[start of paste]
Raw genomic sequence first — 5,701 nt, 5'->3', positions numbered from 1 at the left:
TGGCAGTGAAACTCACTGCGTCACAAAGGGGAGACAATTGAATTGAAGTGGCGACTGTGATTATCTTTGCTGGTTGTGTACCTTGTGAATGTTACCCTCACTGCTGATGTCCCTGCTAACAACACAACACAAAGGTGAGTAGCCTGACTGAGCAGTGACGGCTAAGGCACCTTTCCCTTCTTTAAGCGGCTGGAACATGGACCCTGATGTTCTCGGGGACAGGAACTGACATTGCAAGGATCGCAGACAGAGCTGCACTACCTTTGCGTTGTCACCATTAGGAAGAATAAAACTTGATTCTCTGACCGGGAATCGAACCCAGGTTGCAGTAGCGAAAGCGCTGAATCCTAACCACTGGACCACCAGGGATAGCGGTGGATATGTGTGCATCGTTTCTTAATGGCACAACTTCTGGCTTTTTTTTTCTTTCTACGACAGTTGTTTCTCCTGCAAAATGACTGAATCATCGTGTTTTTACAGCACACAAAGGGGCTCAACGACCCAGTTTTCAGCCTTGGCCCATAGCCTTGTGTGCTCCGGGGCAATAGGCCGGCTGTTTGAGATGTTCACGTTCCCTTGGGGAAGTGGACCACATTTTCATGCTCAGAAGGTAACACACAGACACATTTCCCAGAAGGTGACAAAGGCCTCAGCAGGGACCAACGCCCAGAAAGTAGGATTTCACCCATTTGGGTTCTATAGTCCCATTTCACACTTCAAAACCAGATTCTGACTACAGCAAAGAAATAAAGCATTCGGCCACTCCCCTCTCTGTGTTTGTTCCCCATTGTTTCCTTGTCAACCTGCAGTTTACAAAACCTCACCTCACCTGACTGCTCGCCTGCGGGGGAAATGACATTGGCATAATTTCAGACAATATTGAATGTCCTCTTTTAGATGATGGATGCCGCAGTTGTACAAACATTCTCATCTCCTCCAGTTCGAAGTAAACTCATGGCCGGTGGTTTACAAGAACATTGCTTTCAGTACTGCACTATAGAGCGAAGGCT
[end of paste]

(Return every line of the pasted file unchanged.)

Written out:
Raw genomic sequence first — 5,701 nt, 5'->3', positions numbered from 1 at the left:
TGGCAGTGAAACTCACTGCGTCACAAAGGGGAGACAATTGAATTGAAGTGGCGACTGTGATTATCTTTGCTGGTTGTGTACCTTGTGAATGTTACCCTCACTGCTGATGTCCCTGCTAACAACACAACACAAAGGTGAGTAGCCTGACTGAGCAGTGACGGCTAAGGCACCTTTCCCTTCTTTAAGCGGCTGGAACATGGACCCTGATGTTCTCGGGGACAGGAACTGACATTGCAAGGATCGCAGACAGAGCTGCACTACCTTTGCGTTGTCACCATTAGGAAGAATAAAACTTGATTCTCTGACCGGGAATCGAACCCAGGTTGCAGTAGCGAAAGCGCTGAATCCTAACCACTGGACCACCAGGGATAGCGGTGGATATGTGTGCATCGTTTCTTAATGGCACAACTTCTGGCTTTTTTTTTCTTTCTACGACAGTTGTTTCTCCTGCAAAATGACTGAATCATCGTGTTTTTACAGCACACAAAGGGGCTCAACGACCCAGTTTTCAGCCTTGGCCCATAGCCTTGTGTGCTCCGGGGCAATAGGCCGGCTGTTTGAGATGTTCACGTTCCCTTGGGGAAGTGGACCACATTTTCATGCTCAGAAGGTAACACACAGACACATTTCCCAGAAGGTGACAAAGGCCTCAGCAGGGACCAACGCCCAGAAAGTAGGATTTCACCCATTTGGGTTCTATAGTCCCATTTCACACTTCAAAACCAGATTCTGACTACAGCAAAGAAATAAAGCATTCGGCCACTCCCCTCTCTGTGTTTGTTCCCCATTGTTTCCTTGTCAACCTGCAGTTTACAAAACCTCACCTCACCTGACTGCTCGCCTGCGGGGGAAATGACATTGGCATAATTTCAGACAATATTGAATGTCCTCTTTTAGATGATGGATGCCGCAGTTGTACAAACATTCTCATCTCCTCCAGTTCGAAGTAAACTCATGGCCGGTGGTTTACAAGAACATTGCTTTCAGTACTGCACTATAGAGCGAAGGCT